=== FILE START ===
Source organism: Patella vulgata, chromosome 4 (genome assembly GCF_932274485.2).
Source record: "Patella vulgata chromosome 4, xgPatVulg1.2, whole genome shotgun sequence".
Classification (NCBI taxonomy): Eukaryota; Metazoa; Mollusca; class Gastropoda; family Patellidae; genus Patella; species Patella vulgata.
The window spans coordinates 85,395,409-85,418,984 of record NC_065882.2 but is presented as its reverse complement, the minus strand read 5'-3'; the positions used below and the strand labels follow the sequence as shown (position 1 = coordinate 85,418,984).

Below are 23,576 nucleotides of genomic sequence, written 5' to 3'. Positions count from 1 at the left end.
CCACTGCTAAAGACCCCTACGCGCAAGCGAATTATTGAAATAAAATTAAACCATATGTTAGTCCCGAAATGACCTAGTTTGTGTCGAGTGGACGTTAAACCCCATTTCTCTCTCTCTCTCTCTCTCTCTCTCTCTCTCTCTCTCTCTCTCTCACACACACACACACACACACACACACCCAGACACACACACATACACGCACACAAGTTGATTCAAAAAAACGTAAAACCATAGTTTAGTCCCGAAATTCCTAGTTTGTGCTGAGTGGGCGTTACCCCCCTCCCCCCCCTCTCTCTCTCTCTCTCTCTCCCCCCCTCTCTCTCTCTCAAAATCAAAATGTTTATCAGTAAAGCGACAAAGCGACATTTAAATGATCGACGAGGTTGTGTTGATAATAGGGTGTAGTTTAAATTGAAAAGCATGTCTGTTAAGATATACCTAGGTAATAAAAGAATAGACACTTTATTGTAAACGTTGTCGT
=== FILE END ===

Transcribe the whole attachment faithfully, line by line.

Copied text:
Source organism: Patella vulgata, chromosome 4 (genome assembly GCF_932274485.2).
Source record: "Patella vulgata chromosome 4, xgPatVulg1.2, whole genome shotgun sequence".
Classification (NCBI taxonomy): Eukaryota; Metazoa; Mollusca; class Gastropoda; family Patellidae; genus Patella; species Patella vulgata.
The window spans coordinates 85,395,409-85,418,984 of record NC_065882.2 but is presented as its reverse complement, the minus strand read 5'-3'; the positions used below and the strand labels follow the sequence as shown (position 1 = coordinate 85,418,984).

Below are 23,576 nucleotides of genomic sequence, written 5' to 3'. Positions count from 1 at the left end.
CCACTGCTAAAGACCCCTACGCGCAAGCGAATTATTGAAATAAAATTAAACCATATGTTAGTCCCGAAATGACCTAGTTTGTGTCGAGTGGACGTTAAACCCCATTTCTCTCTCTCTCTCTCTCTCTCTCTCTCTCTCTCTCTCTCTCTCTCACACACACACACACACACACACACACCCAGACACACACACATACACGCACACAAGTTGATTCAAAAAAACGTAAAACCATAGTTTAGTCCCGAAATTCCTAGTTTGTGCTGAGTGGGCGTTACCCCCCTCCCCCCCCTCTCTCTCTCTCTCTCTCTCCCCCCCTCTCTCTCTCTCAAAATCAAAATGTTTATCAGTAAAGCGACAAAGCGACATTTAAATGATCGACGAGGTTGTGTTGATAATAGGGTGTAGTTTAAATTGAAAAGCATGTCTGTTAAGATATACCTAGGTAATAAAAGAATAGACACTTTATTGTAAACGTTGTCGT